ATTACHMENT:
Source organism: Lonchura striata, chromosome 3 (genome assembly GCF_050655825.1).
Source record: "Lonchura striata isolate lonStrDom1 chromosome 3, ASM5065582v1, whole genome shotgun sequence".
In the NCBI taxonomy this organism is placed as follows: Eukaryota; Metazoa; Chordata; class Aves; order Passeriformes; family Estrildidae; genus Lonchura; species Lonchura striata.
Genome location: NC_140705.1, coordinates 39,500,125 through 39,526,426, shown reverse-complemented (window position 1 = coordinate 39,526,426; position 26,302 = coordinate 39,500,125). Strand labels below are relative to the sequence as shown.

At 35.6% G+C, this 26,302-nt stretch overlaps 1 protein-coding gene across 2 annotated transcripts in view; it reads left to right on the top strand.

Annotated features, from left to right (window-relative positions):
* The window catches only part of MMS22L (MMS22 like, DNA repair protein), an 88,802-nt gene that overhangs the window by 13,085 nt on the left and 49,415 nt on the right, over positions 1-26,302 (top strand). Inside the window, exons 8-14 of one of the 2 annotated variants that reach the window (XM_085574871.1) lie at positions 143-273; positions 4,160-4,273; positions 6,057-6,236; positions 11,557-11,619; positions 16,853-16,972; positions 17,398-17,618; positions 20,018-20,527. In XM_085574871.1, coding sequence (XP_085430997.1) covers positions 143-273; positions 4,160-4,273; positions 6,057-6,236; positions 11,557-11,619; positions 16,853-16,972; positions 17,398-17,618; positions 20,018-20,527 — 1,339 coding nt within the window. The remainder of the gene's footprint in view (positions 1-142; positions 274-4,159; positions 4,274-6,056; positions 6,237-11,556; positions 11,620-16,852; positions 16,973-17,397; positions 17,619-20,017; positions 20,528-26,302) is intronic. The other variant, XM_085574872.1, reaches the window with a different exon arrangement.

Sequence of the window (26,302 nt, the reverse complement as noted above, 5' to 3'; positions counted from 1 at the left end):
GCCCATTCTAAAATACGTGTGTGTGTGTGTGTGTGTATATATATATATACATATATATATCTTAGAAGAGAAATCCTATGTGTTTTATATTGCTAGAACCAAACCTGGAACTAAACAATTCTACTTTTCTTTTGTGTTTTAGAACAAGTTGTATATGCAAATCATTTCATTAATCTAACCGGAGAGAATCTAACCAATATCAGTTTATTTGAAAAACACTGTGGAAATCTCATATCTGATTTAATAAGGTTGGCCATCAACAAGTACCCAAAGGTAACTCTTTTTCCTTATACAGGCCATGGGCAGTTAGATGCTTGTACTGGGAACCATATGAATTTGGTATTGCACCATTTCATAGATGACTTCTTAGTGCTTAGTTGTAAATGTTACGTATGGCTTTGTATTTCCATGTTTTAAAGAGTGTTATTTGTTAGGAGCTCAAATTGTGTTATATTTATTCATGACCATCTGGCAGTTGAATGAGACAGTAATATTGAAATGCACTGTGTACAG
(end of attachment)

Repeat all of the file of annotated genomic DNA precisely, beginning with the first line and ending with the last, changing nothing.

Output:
Source organism: Lonchura striata, chromosome 3 (genome assembly GCF_050655825.1).
Source record: "Lonchura striata isolate lonStrDom1 chromosome 3, ASM5065582v1, whole genome shotgun sequence".
In the NCBI taxonomy this organism is placed as follows: Eukaryota; Metazoa; Chordata; class Aves; order Passeriformes; family Estrildidae; genus Lonchura; species Lonchura striata.
Genome location: NC_140705.1, coordinates 39,500,125 through 39,526,426, shown reverse-complemented (window position 1 = coordinate 39,526,426; position 26,302 = coordinate 39,500,125). Strand labels below are relative to the sequence as shown.

At 35.6% G+C, this 26,302-nt stretch overlaps 1 protein-coding gene across 2 annotated transcripts in view; it reads left to right on the top strand.

Annotated features, from left to right (window-relative positions):
* The window catches only part of MMS22L (MMS22 like, DNA repair protein), an 88,802-nt gene that overhangs the window by 13,085 nt on the left and 49,415 nt on the right, over positions 1-26,302 (top strand). Inside the window, exons 8-14 of one of the 2 annotated variants that reach the window (XM_085574871.1) lie at positions 143-273; positions 4,160-4,273; positions 6,057-6,236; positions 11,557-11,619; positions 16,853-16,972; positions 17,398-17,618; positions 20,018-20,527. In XM_085574871.1, coding sequence (XP_085430997.1) covers positions 143-273; positions 4,160-4,273; positions 6,057-6,236; positions 11,557-11,619; positions 16,853-16,972; positions 17,398-17,618; positions 20,018-20,527 — 1,339 coding nt within the window. The remainder of the gene's footprint in view (positions 1-142; positions 274-4,159; positions 4,274-6,056; positions 6,237-11,556; positions 11,620-16,852; positions 16,973-17,397; positions 17,619-20,017; positions 20,528-26,302) is intronic. The other variant, XM_085574872.1, reaches the window with a different exon arrangement.

Sequence of the window (26,302 nt, the reverse complement as noted above, 5' to 3'; positions counted from 1 at the left end):
GCCCATTCTAAAATACGTGTGTGTGTGTGTGTGTGTATATATATATATACATATATATATCTTAGAAGAGAAATCCTATGTGTTTTATATTGCTAGAACCAAACCTGGAACTAAACAATTCTACTTTTCTTTTGTGTTTTAGAACAAGTTGTATATGCAAATCATTTCATTAATCTAACCGGAGAGAATCTAACCAATATCAGTTTATTTGAAAAACACTGTGGAAATCTCATATCTGATTTAATAAGGTTGGCCATCAACAAGTACCCAAAGGTAACTCTTTTTCCTTATACAGGCCATGGGCAGTTAGATGCTTGTACTGGGAACCATATGAATTTGGTATTGCACCATTTCATAGATGACTTCTTAGTGCTTAGTTGTAAATGTTACGTATGGCTTTGTATTTCCATGTTTTAAAGAGTGTTATTTGTTAGGAGCTCAAATTGTGTTATATTTATTCATGACCATCTGGCAGTTGAATGAGACAGTAATATTGAAATGCACTGTGTACAG